Thursday, October 28, 2010


I had only done this lightly-used NW route up Smarts Mountain once before, and wanted to check its condition. Formerly named the Mousley Brook Trail and once part of the Appalachian Trail, it was renamed in 1993 in honor of Daniel Doan, author of 50 Hikes in the White Mountains, 50 More Hikes in New Hampshire, and several other books. Over the last several years, volunteers from Trailwrights and the Dartmouth Outing Club and members of the Doan family (including Dan's daughter, Ruth Doan MacDougall, who now edits his 50 Hikes books) have been working to address wetness and erosion issues on the trail, as well as brushing it out.

There is a small parking area for the trail at the end of Mousley Brook Rd., a spur off of Quinttown Rd. Hikers should be aware that the trail starts out on private land, soon passing a house whose owners have horses; hikers' dogs should be leashed here. Farther up, the trail climbs through private land under conservation easement. The upper section passes through land within the Appalachian Trail corridor, though this route is no longer part of the AT.

I set off about 10:00 on a warm, sunny late October morning.

A sign points the way at a road junction a short distance from the trailhead. The Smith Mountain Trail is a snowmobile route that runs along the western base of Smarts.

On my last visit to this trailhead, I followed the Smith Mountain Trail and bushwhacked to the 2,213-ft. summit of my namesake mountain, where there is a little grassy clearing but no view.

Volunteers have done some good ditching work on the lower part of the Daniel Doan Trail, which follows an old road with chronic wetness problems.

It had rained heavily the day before, on top of several previous deluges in recent weeks, so there was a lot of wet footing.

In one section there was a stream running down the trail.

Farther up the footing improved and the trail ran alongside pretty Mousley Brook.

There is a fine hardwood forest in this part of the valley.

At 1.9 mi. the trail crosses Mousley Brook. Despite all the rain, this was not a difficult crossing.

Several cascades can be glimpsed from the trail along the next section. I made short bushwhacks to get closer looks at these.

A beautiful walk up the valley through here.

A newer light blue blaze (indicating a side trail feeding into the AT) and an older DOC triple blaze.

The trail crosses the AT boundary at about 2600 ft. Volunteer corrdior monitors have been hard at work marking the boundary lines in rough terrain.

The upper part of the trail is steep and rough in places. Despite its relatively modest elevation of 3238 ft., Smarts is a big and rugged mountain.

Entering the boreal forest - about as far south as this is found in New Hampshire.

On the upper ridge, a stream runs down the trail for a short distance.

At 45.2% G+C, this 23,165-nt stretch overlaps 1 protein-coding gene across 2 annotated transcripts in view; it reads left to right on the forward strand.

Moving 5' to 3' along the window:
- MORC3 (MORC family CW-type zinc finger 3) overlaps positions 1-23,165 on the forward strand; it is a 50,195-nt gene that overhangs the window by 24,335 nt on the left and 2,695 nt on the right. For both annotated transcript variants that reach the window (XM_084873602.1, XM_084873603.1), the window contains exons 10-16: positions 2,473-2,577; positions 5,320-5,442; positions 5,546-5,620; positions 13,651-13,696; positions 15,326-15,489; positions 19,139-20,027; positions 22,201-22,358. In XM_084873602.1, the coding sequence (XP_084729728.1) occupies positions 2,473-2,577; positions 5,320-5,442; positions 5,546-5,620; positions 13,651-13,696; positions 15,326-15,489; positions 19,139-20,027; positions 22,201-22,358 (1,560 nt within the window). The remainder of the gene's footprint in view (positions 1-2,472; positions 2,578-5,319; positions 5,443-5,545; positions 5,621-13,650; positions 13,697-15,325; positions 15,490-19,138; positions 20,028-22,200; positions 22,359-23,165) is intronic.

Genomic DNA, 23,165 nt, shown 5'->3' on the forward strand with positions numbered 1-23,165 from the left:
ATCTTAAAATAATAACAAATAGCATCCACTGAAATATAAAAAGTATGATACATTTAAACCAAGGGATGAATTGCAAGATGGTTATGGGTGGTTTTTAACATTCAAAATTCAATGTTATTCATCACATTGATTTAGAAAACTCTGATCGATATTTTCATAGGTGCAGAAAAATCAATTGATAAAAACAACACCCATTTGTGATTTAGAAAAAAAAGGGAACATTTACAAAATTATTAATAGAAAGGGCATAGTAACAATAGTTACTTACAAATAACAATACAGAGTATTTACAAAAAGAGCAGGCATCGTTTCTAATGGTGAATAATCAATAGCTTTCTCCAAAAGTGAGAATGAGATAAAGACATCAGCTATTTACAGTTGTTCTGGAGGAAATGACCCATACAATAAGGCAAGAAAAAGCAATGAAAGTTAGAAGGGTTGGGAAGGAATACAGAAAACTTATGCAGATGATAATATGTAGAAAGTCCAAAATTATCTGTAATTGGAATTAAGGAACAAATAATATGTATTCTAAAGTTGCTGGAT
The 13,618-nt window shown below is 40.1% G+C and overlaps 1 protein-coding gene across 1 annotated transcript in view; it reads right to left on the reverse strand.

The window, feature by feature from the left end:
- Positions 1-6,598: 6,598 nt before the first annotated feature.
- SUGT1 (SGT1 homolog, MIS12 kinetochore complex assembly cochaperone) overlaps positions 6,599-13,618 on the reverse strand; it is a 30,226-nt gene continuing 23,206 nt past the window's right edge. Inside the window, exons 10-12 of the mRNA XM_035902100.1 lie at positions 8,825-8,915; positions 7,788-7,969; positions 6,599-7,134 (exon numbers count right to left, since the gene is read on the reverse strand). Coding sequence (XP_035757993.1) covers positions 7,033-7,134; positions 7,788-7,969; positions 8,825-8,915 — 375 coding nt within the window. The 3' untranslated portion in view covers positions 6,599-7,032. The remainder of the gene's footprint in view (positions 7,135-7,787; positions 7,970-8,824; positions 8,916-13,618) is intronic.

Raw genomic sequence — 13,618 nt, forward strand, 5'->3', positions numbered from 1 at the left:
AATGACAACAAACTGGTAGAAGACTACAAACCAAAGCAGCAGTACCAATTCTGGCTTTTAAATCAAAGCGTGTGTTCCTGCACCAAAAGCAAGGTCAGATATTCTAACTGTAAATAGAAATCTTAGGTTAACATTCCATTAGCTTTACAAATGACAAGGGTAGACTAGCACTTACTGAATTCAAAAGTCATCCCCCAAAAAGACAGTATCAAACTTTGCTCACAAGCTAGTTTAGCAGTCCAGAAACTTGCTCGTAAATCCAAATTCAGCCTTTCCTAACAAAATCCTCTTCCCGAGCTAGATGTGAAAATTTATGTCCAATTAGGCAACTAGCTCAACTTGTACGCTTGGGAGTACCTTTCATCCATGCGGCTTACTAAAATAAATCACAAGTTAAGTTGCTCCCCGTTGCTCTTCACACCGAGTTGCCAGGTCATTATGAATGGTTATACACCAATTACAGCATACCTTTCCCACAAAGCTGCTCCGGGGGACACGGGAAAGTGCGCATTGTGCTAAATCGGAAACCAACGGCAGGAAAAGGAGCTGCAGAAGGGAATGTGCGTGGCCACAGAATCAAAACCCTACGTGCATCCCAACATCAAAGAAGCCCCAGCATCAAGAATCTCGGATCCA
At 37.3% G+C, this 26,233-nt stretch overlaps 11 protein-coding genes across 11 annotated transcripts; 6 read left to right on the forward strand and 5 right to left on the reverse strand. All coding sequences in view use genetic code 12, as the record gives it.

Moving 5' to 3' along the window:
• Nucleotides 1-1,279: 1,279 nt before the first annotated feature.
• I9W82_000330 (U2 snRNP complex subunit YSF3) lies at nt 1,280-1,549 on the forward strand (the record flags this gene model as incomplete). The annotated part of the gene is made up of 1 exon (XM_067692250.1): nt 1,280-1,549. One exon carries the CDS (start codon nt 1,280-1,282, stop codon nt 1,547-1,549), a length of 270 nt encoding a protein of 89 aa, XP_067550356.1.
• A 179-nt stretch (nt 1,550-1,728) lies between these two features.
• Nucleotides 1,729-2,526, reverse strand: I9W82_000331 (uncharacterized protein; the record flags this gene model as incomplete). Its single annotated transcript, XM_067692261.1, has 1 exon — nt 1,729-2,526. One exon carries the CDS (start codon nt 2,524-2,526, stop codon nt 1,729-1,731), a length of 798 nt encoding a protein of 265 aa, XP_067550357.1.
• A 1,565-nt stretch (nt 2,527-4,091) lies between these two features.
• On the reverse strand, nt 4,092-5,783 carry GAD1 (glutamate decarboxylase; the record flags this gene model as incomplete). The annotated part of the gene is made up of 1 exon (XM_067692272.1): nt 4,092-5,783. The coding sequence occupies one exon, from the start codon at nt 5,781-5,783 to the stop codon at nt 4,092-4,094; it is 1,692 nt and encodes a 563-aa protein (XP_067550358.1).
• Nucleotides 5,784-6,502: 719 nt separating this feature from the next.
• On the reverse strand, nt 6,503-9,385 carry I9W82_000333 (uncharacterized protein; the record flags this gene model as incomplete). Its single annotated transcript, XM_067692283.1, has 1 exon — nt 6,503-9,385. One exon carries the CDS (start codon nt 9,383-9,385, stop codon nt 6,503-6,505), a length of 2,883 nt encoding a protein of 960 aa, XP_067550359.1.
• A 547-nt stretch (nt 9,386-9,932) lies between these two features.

A flat and wet area up on the ridge.

This is one of several springs in this area. They were all flowing freely this day.

The old firewarden's cabin is now used by backpackers and is maintained by DOC.

The trail skirts around the side of the cabin.

The original Smarts firetower was originally built about 1915. The present steel structure was erected in 1939. It was last actively used for fire detection in 1973. The firetower was refurbished by the DOC and USFS in 1994, and is still maintained as a viewing perch for hikers.

The trapdoor that provides access to the cab is very heavy - hikers should use caution when closing it as it could cause a serious headache. The cab has windows on all sides, with an occasional missing pane.

Smarts is a phenomenal viewpoint, giving a unique perspective from western New Hampshire. On a clear day nearly the entire Green Mountain chain can be seen, from Jay Peak in the N to Stratton Mtn. in the S. I spent two hours studying the vistas, both from inside the cab and on the first landing below it. Below is a sampling of the view.

Mt. Cube is seen not far off to the N, with Piermont Mtn. behind it.

To the NW is the little round cone of Sunday Mtn., traversed by the Cross-Rivendell Trail. Vermont's Signal Mtn. range is seen in the distance.

Looking NE to sprawling Carr Mtn. and the Sandwich Range.

Mt. Clough and a cloud-capped Mt. Moosilauke.

Near the tower is a classic DOC privy.

The AT meanders through fine boreal forest along the broad crest of the mountain.

The Smarts Mtn. Tentsite is located on the S side of the trail, to the W of the tower.

A site with a view, looking out over Reservoir Pond with Sunapee Mtn. on the horizon.

Before heading back, I paid an off-trail visit to a prominent brushy scar on the steep S face of the peak. I'm not sure whether this was caused by a fire, a slide or some other occurrence.

This spot provides an excellent look at my favorite vista from Smarts - down into the broad basin of Grant Brook, enclosed by Lambert Ridge on the W. (The firetower also provides a good perspective on this valley and ridge.)

Looking out towards Reservoir Pond and a few beaver ponds I visited on an exploration this spring.

A zoom on Moose Mountain, a low but interesting ridge traversed by the AT in Hanover. Mt. Ascutney looms beyond.

Coming back down the Daniel Doan Trail, caution was needed on a number of wet slabs.

On the descent I made a foray to visit another cascade on Mousley Brook.

Beautiful birch forest on the middle part of the trail. If you're prepared for some wet and rough footing at times, you'll find the Daniel Doan Trail to be a rewarding route up this intriguing mountain. Round trip is 6.4 mi. with 1900 ft. of elevation gain.


  1. Nice report and pictures. I was up with the Trailwrights in the spring and we did some work on this trail included the sidehill ditching.



  2. Thanks, Chris - and kudos for your dedication in working on so many different trails.